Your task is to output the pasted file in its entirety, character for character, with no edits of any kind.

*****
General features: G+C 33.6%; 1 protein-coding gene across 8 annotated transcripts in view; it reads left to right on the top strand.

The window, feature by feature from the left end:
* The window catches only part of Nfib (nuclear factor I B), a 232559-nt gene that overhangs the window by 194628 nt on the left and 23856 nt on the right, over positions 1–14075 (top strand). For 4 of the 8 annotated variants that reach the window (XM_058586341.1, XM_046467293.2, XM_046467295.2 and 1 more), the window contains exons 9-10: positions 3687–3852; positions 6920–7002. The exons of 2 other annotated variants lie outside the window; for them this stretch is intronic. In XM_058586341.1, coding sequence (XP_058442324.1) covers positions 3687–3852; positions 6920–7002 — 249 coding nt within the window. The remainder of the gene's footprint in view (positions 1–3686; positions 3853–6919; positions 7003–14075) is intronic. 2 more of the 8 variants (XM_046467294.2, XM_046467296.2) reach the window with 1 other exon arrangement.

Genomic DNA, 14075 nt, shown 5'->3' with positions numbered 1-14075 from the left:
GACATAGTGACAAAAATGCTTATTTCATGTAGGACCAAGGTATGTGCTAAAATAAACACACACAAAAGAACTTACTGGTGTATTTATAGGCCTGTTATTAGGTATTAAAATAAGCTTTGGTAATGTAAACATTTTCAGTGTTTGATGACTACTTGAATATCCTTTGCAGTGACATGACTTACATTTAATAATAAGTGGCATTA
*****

General features: G+C 33.6%; 1 protein-coding gene across 8 annotated transcripts in view; it reads left to right on the top strand.

The window, feature by feature from the left end:
* The window catches only part of Nfib (nuclear factor I B), a 232559-nt gene that overhangs the window by 194628 nt on the left and 23856 nt on the right, over positions 1–14075 (top strand). For 4 of the 8 annotated variants that reach the window (XM_058586341.1, XM_046467293.2, XM_046467295.2 and 1 more), the window contains exons 9-10: positions 3687–3852; positions 6920–7002. The exons of 2 other annotated variants lie outside the window; for them this stretch is intronic. In XM_058586341.1, coding sequence (XP_058442324.1) covers positions 3687–3852; positions 6920–7002 — 249 coding nt within the window. The remainder of the gene's footprint in view (positions 1–3686; positions 3853–6919; positions 7003–14075) is intronic. 2 more of the 8 variants (XM_046467294.2, XM_046467296.2) reach the window with 1 other exon arrangement.

Genomic DNA, 14075 nt, shown 5'->3' with positions numbered 1-14075 from the left:
GACATAGTGACAAAAATGCTTATTTCATGTAGGACCAAGGTATGTGCTAAAATAAACACACACAAAAGAACTTACTGGTGTATTTATAGGCCTGTTATTAGGTATTAAAATAAGCTTTGGTAATGTAAACATTTTCAGTGTTTGATGACTACTTGAATATCCTTTGCAGTGACATGACTTACATTTAATAATAAGTGGCATTA